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Point Topic Backs Smaller ISPs to Fix UK Rural Superfast Broadband Woes

Monday, December 9th, 2013 (3:47 am) - Score 1,371
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Q2. The government has also revised its target and now aims to reach 95% of the country with a fixed line superfast broadband service by 2017 (99% by 2018 when mobile broadband and other wireless services are considered).

Meanwhile Europe’s Digital Agenda still wants 100% to have access to superfast connectivity by 2020. Do you think the UK’s new 2017 target will be achievable or is it just a pre-election gimmick?


95% by 2017 should certainly be achievable and is also desirable. If it’s not achieved those in power will need a good excuse. Yes, it’s a distraction from not achieving 90% by 2015.

In fact, with the inclusion of FWA, mobile and satellite in the metrics the targets can in some senses said to have already been achieved. However satellite is currently suffering from capacity issues, the 4G roll-out is slower than the government would like and with no meaningful service level agreement can not yet be said to provide a reasonable option and local operators are only now able to access enough capital to make realistic plans, The edges of the UK are likely to achieve the stated objectives but by that time they will be significantly behind the services on offer in more commercially attractive parts of the UK.

Q3. The UK has repeatedly said that it wants us to have the “best superfast broadband network in Europe by 2015” (general reference to speed as well as affordability etc.), which is arguably more of a comparison between the UK and other major EU markets like Germany, France and Spain than the whole of Europe. But just what can we expect “best” to actually mean?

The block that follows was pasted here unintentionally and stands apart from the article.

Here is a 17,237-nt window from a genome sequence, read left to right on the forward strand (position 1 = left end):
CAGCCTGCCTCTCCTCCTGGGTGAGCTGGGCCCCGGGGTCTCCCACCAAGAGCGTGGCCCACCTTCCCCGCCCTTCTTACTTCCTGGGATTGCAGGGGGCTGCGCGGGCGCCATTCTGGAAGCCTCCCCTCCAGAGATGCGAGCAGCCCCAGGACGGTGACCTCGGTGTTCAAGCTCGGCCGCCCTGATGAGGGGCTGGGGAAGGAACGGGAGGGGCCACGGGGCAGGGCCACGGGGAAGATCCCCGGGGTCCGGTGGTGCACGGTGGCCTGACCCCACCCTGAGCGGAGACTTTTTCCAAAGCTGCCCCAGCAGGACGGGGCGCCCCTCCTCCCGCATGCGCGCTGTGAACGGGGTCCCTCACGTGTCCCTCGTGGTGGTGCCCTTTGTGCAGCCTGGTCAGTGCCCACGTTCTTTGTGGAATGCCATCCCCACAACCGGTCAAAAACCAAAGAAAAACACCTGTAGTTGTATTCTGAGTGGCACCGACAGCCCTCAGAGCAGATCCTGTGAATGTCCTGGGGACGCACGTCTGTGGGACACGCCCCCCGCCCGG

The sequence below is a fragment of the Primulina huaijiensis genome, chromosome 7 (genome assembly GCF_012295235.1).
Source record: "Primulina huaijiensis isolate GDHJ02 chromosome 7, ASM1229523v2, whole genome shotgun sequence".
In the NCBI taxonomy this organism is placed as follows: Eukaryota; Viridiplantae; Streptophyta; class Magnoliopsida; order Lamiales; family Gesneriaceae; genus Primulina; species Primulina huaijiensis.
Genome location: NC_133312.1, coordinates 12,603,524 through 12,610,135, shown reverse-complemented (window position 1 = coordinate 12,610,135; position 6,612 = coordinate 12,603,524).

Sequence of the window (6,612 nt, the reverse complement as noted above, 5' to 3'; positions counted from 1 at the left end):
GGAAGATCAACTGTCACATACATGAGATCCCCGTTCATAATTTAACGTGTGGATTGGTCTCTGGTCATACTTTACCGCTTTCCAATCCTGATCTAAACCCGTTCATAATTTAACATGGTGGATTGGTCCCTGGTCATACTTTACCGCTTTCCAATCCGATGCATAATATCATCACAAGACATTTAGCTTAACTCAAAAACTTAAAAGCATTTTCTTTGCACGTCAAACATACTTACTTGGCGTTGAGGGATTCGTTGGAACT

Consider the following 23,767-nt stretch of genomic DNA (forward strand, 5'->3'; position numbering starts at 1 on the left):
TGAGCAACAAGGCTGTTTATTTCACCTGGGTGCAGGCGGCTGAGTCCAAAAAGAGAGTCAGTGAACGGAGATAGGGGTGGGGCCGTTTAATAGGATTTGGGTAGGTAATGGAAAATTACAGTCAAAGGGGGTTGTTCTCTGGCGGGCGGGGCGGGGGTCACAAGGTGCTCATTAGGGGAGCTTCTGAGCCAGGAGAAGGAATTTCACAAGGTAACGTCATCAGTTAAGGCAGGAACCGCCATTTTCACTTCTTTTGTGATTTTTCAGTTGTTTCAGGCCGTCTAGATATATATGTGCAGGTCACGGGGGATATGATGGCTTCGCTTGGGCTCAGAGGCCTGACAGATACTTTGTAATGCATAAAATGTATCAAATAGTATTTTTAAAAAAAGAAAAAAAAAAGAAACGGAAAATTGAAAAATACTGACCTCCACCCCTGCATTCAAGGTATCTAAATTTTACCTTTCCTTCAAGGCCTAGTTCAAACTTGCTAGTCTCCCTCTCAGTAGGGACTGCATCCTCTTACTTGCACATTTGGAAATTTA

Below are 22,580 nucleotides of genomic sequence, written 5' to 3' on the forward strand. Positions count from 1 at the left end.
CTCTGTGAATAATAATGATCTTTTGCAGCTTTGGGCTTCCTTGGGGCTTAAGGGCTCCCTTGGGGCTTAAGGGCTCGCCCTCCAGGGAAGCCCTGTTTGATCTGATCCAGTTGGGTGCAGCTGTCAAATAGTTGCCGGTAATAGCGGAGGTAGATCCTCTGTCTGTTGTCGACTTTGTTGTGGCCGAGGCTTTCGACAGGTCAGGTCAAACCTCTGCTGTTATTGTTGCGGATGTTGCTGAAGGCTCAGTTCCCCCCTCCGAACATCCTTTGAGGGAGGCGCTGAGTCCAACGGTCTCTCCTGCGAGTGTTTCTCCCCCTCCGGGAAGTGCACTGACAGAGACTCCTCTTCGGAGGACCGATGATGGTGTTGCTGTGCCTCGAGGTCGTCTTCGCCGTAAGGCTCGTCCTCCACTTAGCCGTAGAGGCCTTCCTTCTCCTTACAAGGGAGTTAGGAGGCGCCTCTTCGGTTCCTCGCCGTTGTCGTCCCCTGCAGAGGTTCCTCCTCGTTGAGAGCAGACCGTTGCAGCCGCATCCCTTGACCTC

There are endless ways of saying what’s best in something as complex as broadband; greatest coverage, lowest price, best quality (which is a minefield in itself) etc. In fact the UK is a lot better placed in broadband than most people realise, soaked as they are by the “ain’t it awful” propaganda which our media spew out. So it shouldn’t have any difficulty in beating France, Spain and Italy.

Germany will probably have better coverage and quality than us but then it may be possible to beat them on price – particularly if direct comparisons are used rather than purchasing power parity. If the competition is opened up to smaller countries the picture is different. We should easily beat Poland and Romania too – although the FTTH Council wouldn’t say so – but the Netherlands, eighth biggest country in the EU, already has virtually 100% superfast coverage, a wide choice of technologies etc etc.

Q4. So far most of the approach to deploying faster broadband in the UK has focused on hybrid-fibre services like BT’s FTTC (VDSL2) and improving Virgin Media’s cable (DOCSIS/EuroDOCSIS) platform.

Many regard the above as being the most affordable and quickest way to deploy faster connectivity (i.e. reusing some of the existing infrastructure). Future advancements like G.Fast, Vectoring, FTTdp and DOCSIS3.1 could also extend the performance even further.

But others maintain that we should instead be looking further towards the future, with an eye on a longer term investment, by bringing true fibre optic lines to every home and business (FTTH/P). What are your thoughts on this solution?


“Many regard the above as being the most affordable and quickest way to deploy faster connectivity.” You’re darn right it is. For a simple comparison, the FTTH Council reckons it will take €200bn to complete the coverage of Europe with superfast broadband using FTTH (which is often FTTP actually). Point Topic reckons it will take €80bn using an FTTC (VDSL2) led approach. FTTC is well adequate for the needs of the teens, specially with the enhancements you mention. Which do you think the public will prefer – waiting until the twenties to get a super-duper connection because the budget has run out or getting something they need now? Which can be upgraded to super-duper in the twenties anyhow? What are the politicians bound to back in the end, with good reason?